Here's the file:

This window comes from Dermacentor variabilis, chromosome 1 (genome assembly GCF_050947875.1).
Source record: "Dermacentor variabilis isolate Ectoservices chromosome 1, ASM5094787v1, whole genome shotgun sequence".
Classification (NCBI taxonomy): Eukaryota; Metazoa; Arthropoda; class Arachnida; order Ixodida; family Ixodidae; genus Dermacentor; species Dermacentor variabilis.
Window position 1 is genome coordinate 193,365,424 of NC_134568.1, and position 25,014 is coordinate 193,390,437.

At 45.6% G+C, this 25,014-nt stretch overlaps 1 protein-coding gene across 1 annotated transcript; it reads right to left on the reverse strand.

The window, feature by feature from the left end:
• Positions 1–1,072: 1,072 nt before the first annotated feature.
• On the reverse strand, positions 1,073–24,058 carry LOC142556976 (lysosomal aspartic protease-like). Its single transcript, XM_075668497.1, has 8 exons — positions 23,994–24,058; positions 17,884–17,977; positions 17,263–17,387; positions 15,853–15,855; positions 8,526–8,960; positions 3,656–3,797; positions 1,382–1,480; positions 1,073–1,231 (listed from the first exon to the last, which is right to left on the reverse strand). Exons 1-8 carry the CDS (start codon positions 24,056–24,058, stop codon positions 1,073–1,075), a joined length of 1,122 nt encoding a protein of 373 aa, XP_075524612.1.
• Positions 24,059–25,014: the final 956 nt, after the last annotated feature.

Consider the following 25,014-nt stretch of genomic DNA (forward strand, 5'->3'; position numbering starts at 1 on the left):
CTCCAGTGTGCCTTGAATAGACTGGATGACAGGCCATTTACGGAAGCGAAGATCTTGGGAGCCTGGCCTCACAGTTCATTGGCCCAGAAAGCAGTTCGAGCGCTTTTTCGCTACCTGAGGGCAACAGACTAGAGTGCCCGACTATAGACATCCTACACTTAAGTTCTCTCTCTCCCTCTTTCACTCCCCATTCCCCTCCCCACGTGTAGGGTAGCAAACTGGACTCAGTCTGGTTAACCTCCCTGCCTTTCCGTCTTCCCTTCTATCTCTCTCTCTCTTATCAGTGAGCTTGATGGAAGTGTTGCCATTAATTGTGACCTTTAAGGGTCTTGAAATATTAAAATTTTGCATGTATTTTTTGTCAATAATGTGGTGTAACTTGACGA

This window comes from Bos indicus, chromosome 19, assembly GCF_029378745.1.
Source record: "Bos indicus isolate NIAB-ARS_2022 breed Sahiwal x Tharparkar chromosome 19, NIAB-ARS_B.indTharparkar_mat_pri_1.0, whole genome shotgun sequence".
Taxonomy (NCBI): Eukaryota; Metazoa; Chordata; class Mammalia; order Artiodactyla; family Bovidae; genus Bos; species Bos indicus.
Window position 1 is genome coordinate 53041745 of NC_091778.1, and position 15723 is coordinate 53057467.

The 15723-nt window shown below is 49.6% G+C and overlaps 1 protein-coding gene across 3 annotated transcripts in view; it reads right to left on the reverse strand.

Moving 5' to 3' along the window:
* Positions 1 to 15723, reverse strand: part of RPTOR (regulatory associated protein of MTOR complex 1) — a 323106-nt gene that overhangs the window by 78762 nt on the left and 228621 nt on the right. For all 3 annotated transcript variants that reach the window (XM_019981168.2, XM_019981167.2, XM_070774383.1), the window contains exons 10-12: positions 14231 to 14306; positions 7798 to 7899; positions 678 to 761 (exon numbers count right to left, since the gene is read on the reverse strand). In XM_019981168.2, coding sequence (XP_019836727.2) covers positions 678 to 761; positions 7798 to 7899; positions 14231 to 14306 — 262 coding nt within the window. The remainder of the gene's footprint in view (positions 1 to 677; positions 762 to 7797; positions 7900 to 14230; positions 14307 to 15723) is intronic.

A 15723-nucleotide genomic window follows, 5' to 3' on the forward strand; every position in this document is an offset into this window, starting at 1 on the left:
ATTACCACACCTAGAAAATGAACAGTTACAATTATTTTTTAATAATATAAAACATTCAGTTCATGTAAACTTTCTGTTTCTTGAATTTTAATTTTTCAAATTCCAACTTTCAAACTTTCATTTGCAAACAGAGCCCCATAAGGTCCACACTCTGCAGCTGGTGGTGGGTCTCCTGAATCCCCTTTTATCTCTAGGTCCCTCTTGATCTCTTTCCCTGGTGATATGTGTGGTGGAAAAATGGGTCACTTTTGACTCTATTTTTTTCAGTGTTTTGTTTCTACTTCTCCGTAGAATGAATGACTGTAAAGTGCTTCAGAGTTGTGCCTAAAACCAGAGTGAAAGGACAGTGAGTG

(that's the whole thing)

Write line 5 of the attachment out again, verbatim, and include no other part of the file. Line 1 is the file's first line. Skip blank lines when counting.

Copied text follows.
At 45.6% G+C, this 25,014-nt stretch overlaps 1 protein-coding gene across 1 annotated transcript; it reads right to left on the reverse strand.